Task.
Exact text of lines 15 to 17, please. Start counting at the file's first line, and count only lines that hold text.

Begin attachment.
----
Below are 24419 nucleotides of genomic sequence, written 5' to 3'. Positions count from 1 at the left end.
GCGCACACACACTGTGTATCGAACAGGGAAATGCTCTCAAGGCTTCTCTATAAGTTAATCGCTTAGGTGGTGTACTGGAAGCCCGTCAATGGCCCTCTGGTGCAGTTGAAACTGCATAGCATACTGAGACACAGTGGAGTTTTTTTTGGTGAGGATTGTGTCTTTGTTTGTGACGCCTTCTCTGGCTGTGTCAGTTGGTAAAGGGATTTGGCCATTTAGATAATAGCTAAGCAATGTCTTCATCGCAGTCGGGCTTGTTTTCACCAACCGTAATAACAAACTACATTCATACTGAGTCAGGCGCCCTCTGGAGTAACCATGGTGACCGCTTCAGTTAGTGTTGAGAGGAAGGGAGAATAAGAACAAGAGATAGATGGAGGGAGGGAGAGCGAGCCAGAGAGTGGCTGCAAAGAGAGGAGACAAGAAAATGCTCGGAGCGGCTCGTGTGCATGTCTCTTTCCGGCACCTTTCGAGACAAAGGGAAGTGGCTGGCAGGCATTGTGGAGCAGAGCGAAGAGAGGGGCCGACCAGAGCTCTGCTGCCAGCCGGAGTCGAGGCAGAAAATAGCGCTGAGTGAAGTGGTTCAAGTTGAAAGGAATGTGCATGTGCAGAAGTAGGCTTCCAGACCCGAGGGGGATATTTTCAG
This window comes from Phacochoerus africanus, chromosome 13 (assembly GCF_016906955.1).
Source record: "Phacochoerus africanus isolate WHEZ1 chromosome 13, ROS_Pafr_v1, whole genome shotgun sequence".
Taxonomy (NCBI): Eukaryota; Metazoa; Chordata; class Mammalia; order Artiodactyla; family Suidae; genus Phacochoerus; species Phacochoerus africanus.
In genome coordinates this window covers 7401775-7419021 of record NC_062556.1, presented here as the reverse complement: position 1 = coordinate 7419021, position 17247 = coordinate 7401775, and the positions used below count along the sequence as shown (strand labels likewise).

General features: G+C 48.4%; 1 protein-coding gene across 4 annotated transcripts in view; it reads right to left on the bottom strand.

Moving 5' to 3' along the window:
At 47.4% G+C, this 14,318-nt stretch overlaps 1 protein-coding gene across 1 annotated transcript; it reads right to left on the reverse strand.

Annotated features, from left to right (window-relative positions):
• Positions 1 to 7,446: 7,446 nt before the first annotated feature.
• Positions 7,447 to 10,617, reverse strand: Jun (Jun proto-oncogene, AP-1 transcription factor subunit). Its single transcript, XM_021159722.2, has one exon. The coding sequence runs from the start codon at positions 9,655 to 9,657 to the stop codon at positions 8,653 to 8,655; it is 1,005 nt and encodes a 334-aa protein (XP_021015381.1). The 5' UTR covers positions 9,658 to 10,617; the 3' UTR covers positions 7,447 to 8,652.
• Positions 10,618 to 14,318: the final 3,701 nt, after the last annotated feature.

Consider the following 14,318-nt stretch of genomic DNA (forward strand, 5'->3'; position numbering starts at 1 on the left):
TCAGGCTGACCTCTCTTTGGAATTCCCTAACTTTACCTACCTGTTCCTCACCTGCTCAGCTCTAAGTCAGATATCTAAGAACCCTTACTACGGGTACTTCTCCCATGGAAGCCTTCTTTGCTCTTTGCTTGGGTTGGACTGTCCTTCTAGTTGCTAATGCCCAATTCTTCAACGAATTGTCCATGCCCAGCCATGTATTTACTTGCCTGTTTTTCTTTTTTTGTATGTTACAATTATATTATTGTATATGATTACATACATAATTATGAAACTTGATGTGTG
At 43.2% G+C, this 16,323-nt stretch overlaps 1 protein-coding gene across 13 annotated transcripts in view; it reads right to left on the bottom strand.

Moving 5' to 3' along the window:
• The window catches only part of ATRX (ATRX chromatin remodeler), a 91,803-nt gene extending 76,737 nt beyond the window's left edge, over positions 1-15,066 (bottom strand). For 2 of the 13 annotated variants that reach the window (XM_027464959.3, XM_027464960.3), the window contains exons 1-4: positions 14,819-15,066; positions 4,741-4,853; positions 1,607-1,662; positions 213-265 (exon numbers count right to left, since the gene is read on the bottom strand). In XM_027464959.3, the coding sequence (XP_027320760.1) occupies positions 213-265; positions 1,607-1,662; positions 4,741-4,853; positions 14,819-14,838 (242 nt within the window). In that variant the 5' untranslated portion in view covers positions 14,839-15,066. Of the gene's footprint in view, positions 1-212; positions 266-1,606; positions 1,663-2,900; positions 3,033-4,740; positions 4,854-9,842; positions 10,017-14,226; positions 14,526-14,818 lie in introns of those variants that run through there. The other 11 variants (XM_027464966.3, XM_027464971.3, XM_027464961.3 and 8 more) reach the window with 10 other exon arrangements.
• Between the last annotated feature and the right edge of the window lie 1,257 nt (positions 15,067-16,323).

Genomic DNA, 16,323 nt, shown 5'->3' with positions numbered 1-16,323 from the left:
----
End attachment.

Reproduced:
TCAGGCTGACCTCTCTTTGGAATTCCCTAACTTTACCTACCTGTTCCTCACCTGCTCAGCTCTAAGTCAGATATCTAAGAACCCTTACTACGGGTACTTCTCCCATGGAAGCCTTCTTTGCTCTTTGCTTGGGTTGGACTGTCCTTCTAGTTGCTAATGCCCAATTCTTCAACGAATTGTCCATGCCCAGCCATGTATTTACTTGCCTGTTTTTCTTTTTTTGTATGTTACAATTATATTATTGTATATGATTACATACATAATTATGAAACTTGATGTGTG
At 43.2% G+C, this 16,323-nt stretch overlaps 1 protein-coding gene across 13 annotated transcripts in view; it reads right to left on the bottom strand.

Moving 5' to 3' along the window: